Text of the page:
Mind concerned as Government still promotes Bill of compulsion not compassion
Posted Wednesday 13 July 2005
Lord Carlile (Joint Committee, 23 May 2005):
the Bill is fundamentally flawed ... too focused on addressing public misconception about violence and mental illness, and does not do enough to protect patients' rights.
Mental health charity Mind today expresses grave concerns that the "listening" Government, relying on a "we know best" attitude, has rejected key evidence from the mental health stakeholders best placed to advise them, along with the report from the Scrutiny Committee in overwhelming support of this evidence - demonstrating that the current draft Mental Health Bill is unethical and unworkable.
Mind welcomes the following positive changes announced to the Bill:
- improvement in patient rights with advance directives
- compulsory treatment will no longer be used for those with only alcohol or drug problems
- addition of key principles on the face of the Bill
- but these must contain the detail to capture the crucial values that should drive the legislation.
However, Mind still has major concerns over:
- the Government's refusal to ensure that any treatment must have a therapeutic benefit
- its insistence that the Bill is not about service provision but about dangerousness and compulsion
- mental capacity - the Government has rejected the capacity test for compulsory treatment (included in the Scottish Mental Health Act 2003)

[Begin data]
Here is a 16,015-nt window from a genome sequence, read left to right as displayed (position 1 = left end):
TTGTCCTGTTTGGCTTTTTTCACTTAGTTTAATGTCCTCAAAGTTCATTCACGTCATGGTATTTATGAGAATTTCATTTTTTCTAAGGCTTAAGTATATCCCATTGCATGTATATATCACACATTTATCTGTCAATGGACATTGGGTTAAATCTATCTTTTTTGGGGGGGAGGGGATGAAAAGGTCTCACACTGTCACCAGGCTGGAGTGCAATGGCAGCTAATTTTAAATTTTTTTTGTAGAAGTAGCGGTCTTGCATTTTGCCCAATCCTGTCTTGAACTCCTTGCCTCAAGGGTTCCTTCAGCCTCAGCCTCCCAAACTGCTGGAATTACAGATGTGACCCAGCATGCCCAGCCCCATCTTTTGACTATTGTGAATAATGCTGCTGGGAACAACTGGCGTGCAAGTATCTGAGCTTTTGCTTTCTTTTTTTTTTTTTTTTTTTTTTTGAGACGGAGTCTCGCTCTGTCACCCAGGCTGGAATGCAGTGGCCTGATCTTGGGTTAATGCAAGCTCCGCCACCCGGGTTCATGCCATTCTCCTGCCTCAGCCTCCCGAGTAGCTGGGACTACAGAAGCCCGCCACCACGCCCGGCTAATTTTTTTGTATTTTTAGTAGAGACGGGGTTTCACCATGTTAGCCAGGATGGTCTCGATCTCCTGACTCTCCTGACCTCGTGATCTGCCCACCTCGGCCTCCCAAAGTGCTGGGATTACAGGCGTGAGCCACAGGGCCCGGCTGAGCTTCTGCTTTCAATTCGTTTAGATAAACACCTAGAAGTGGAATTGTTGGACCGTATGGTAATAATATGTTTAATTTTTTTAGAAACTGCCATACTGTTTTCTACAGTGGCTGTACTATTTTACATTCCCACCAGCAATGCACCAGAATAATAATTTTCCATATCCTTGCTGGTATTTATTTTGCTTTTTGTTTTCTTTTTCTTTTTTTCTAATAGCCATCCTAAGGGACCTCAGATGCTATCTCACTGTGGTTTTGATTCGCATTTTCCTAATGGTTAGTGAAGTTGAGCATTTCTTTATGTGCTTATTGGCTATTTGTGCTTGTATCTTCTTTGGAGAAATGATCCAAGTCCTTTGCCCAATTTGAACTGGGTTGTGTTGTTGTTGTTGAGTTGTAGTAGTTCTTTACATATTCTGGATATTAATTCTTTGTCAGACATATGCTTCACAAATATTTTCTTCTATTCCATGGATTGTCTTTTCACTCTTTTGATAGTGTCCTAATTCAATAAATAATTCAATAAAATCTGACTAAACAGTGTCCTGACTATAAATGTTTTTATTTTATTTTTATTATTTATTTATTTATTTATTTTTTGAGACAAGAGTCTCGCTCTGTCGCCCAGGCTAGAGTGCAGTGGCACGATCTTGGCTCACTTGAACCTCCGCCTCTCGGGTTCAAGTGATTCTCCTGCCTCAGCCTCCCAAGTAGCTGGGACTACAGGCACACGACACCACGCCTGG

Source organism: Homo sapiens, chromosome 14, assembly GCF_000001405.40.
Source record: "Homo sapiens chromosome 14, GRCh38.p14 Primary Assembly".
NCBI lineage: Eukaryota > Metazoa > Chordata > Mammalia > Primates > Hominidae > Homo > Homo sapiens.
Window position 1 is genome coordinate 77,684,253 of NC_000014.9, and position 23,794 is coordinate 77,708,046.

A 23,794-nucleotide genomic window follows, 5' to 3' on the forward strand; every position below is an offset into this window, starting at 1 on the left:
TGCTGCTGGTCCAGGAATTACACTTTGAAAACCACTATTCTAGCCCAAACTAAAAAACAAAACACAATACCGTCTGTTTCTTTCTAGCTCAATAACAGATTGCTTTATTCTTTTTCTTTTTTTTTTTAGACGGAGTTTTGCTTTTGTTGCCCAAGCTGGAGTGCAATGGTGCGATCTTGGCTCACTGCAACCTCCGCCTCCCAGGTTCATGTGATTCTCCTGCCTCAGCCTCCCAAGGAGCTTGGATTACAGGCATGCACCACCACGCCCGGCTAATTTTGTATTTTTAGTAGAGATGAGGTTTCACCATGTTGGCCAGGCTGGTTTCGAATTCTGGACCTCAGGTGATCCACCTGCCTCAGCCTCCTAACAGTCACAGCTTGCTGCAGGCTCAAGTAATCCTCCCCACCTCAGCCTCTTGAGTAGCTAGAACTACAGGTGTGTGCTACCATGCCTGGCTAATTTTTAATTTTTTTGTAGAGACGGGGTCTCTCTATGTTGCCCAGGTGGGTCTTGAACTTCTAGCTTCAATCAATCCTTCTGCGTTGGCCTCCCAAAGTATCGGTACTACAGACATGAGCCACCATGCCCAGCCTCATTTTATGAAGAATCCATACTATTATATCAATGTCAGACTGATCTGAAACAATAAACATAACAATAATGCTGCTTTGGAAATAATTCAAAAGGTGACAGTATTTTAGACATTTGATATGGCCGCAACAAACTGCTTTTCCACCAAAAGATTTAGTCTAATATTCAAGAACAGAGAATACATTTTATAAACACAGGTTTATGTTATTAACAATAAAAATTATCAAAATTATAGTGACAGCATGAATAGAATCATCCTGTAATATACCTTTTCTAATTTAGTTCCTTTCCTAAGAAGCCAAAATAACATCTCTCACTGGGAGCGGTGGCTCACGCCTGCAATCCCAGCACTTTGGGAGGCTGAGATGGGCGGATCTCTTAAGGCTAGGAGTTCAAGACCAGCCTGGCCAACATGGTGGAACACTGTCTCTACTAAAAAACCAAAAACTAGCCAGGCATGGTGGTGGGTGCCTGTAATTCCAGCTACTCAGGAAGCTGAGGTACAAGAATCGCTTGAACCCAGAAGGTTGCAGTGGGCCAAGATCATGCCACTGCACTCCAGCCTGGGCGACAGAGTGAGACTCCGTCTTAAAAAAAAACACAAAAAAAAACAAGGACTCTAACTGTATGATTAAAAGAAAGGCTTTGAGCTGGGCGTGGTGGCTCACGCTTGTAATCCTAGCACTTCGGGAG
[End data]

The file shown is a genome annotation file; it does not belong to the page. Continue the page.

- failure to recognise a need for separate legislation for people with a mental disorder who pose a public danger but cannot be treated.
It is vital that the Government resists the temptation to bring in headline-driven legislation. The myth is that homicides by people with mental health problems have risen sharply as part of care in the community - in fact there has been no increase in such murder rates over the last 40 years. Mind believes that a Bill that induces fear of compulsory treatment into the many ordinary people with mental health problems will drive them away from seeking the help they need.
Richard Brook, Chief Executive of Mind said:
"Over the last seven years, we have seen a Green Paper, a White Paper and two draft Bills, that each time we have hoped will provide the necessary legislation to deliver a workable mental health system delivering effective and compassionate mental healthcare. Yet sadly the Government has still not fully listened to the advice of the mental health stakeholders across the board.
"However, the inclusion of some welcome benefits gives us hope essential further changes will be possible. It is vital that we continue to campaign for further improvements to prevent a stigmatising Bill that could undermine the recent progress in mental health services."